Type II Diabetes: An Ounce of Prevention is Worth a Pound of Cure
Several years ago I received a grant to develop and offer an intensive program for adults with Type II diabetes. In keeping with many popular fitness programs, I called it “Diabetes Boot camp.” Twenty patients with diabetes and their partners participated in a 12-week program, attending weekly sessions. It was a privilege to participate in their quest for better health. We walked during every class and sampled low calorie, low fat, and high fiber dishes that we cooked. Class participants worked on changing eating habits and increased their exercise. We struggled to set realistic goals for ourselves. Making lifestyle changes is hard work. Maintaining them is even more difficult!
It was a rich learning experience for me. In preparation for the program, I wanted to have a better idea of what it was like to live with diabetes. For two weeks, I ate the recommended diabetes diet and took my blood sugars 2-3x a day. I attended The Everett Clinic’s class for patients with newly diagnosed diabetes. It was an eye opening two weeks! I developed a great deal of respect for the challenges of managing this condition. My conclusion—do everything you can do to avoid developing it in the first place!
Living with diabetes is a 24-hour a day, 7 day a week marathon. Sleep is the only vacation from medications, monitoring blood sugars, (sticking yourself several times daily, drawing blood, and measuring and tracking the amount of glucose in your blood), counting carbohydrates, and determining doses of insulin. It’s hard on everyone.
There is a lot of fear too. Big drops in blood sugars can result in shakiness, mood changes, and even unconsciousness. High blood sugars can also have big symptoms too. And, since diabetes often runs in families, patients know what can happen if they don’t manage their condition. They can face disability and declining health. They can lose limbs from poor circulation. It can be overwhelming to consider the long-term negative effects of poorly managed diabetes.
Ironically, the incidence type II diabetes has grown in industrialized countries largely because of the availability of highly processed, dense convenience foods and decreased exercise. I live in Seattle, and I make an effort to walk wherever I can. I walk to my local post office to pick up the mail, to the grocery store for milk, and to the coffee shop. Frequently, I am the only one hoofing it! Suburban development has also reduced the opportunity to walk. In the 21st century we don’t need to move our bodies to take care of our needs.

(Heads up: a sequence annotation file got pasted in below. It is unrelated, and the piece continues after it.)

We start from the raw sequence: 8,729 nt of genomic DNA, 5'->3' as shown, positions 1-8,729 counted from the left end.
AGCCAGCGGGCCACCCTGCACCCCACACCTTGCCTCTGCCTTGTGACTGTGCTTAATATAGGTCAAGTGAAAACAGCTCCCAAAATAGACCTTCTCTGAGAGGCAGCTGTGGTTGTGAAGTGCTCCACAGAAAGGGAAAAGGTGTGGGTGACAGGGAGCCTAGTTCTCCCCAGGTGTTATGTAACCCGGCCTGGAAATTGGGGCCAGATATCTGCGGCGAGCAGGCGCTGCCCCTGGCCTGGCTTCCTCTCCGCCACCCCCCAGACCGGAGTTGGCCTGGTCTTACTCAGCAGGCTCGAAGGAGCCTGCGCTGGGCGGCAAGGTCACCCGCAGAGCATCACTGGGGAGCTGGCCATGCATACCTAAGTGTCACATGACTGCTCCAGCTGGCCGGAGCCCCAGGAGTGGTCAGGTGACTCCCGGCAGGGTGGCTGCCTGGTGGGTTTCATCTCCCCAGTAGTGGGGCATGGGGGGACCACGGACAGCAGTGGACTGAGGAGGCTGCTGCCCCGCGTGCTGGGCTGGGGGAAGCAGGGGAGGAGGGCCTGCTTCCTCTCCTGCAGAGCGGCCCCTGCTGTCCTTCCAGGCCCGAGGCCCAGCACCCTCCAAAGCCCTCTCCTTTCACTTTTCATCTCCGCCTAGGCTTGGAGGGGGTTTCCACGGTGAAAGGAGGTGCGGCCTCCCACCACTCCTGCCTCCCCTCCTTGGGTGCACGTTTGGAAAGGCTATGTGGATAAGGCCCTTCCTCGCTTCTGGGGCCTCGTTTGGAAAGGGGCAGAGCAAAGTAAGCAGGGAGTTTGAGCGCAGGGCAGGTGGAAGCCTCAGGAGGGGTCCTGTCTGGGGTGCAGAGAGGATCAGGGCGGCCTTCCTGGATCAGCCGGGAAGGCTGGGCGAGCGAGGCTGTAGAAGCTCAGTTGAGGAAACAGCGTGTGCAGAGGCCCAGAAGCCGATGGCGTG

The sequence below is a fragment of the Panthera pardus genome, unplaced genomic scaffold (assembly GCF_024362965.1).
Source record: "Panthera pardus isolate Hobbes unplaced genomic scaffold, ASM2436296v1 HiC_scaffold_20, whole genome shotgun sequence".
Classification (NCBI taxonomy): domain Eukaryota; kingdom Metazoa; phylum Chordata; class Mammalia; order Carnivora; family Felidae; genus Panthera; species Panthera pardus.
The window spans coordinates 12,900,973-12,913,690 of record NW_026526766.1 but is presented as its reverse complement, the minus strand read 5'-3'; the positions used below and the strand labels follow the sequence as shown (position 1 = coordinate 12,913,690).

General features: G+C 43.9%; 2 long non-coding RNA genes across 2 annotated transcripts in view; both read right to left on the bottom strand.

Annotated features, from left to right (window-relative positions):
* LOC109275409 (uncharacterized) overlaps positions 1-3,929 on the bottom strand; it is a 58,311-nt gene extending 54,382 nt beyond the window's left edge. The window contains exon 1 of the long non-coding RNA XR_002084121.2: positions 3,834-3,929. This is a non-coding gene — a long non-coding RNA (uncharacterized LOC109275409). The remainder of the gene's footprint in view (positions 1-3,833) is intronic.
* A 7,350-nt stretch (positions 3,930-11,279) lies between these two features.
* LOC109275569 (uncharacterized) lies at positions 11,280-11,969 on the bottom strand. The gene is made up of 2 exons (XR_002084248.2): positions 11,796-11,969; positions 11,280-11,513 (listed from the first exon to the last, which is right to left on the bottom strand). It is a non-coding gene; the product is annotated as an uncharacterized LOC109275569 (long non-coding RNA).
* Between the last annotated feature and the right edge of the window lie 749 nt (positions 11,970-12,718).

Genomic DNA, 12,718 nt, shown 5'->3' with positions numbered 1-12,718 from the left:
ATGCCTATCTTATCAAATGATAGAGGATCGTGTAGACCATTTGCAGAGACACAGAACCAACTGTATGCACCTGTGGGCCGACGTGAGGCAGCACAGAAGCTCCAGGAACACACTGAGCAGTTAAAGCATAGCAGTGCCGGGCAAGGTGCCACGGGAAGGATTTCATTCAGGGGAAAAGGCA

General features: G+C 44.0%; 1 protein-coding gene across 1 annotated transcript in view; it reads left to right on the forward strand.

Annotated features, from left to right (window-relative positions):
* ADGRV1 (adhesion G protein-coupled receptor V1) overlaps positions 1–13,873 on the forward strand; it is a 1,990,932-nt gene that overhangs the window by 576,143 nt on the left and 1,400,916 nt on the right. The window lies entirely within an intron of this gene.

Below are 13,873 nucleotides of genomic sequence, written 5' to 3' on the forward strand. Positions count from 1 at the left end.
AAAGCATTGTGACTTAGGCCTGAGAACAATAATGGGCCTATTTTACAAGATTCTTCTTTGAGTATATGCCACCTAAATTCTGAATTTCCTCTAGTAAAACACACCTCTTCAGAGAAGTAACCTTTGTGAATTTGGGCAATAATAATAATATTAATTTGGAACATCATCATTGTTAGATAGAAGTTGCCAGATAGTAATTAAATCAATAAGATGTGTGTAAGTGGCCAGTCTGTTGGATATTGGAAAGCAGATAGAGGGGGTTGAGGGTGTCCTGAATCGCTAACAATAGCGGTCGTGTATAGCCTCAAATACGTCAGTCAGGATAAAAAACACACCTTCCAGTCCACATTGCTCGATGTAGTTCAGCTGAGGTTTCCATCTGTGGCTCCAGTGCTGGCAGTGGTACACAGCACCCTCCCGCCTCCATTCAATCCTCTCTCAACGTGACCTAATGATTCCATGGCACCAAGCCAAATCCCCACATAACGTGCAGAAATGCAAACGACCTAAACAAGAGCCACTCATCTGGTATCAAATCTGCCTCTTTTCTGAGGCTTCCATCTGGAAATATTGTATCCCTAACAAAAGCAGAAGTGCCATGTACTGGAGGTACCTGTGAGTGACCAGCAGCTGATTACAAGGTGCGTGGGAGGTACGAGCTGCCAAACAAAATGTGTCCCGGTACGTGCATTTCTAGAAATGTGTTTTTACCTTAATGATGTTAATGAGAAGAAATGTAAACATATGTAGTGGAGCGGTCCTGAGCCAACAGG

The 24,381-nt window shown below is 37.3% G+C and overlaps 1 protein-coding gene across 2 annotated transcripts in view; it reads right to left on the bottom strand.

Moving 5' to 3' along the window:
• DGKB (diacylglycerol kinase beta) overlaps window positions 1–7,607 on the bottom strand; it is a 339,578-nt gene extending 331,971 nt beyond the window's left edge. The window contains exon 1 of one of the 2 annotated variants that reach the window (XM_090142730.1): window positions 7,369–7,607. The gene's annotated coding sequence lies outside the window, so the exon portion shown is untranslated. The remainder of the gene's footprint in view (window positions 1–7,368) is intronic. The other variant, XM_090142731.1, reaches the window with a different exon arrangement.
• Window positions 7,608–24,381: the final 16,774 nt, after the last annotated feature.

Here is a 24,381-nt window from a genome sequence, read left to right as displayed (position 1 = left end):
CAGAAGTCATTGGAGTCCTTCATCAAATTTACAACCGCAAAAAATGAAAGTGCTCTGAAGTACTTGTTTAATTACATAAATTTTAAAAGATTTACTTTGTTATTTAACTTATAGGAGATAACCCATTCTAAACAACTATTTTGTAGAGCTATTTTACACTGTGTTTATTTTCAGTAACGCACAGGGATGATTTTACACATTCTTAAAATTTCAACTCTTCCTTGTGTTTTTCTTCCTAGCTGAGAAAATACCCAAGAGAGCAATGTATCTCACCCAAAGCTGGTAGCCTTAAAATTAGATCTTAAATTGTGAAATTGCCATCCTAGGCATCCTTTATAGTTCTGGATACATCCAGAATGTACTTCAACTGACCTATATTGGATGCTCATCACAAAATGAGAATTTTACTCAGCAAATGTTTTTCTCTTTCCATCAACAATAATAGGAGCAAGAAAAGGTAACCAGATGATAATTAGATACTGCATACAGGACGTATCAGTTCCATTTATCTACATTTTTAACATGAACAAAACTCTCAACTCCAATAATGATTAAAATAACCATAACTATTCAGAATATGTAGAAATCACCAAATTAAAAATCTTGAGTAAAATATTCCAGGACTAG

From an evolutionary perspective, our bodies are still evolved to live as hunter- gatherers. Most of us have never hunted and the only gathering we do is at the local supermarket! Work has grown more sedentary, and office based. Recreation has also grown more inactive too with big screen TVs and digital toys.
At the same time, foods are created in factories rather than in fields. Processed foods are dense with calories, carbohydrates, and less fiber. Humans are opportunistic eaters—and as hunter-gatherers we are programmed to eat when food is available. Which in the 21st century is 24 hours a day! It’s a recipe for lifestyle conditions like diabetes!
The stage is set for diabetes in childhood. The growth of childhood obesity in industrialized countries has been epidemic. And we know, many children spend too much time in front of video screens, when in previous generations they would play outside. Recent good news—the rate of childhood obesity is starting to decline! The message of the last ten years has been translated into action. Schools have thrown out sugary drinks, deep fat fryers, and potato chips! Parents are keeping a closer eye on after school snacks. We are making progress.
What can parents do to help our children develop healthy habits?
Make exercise a regular part of family life. Make walking, biking, and hiking regular family outings. Don’t take no for an answer.
Limit screen time! Don’t get me started! Sitting in front of the tube, eating chips and cookies is a recipe for adult disease.
Don’t buy junk food and fast food. Keep it out of the house. We can all live with less of it. Stay away from fat laden fast food. An ounce of prevention is well worth it.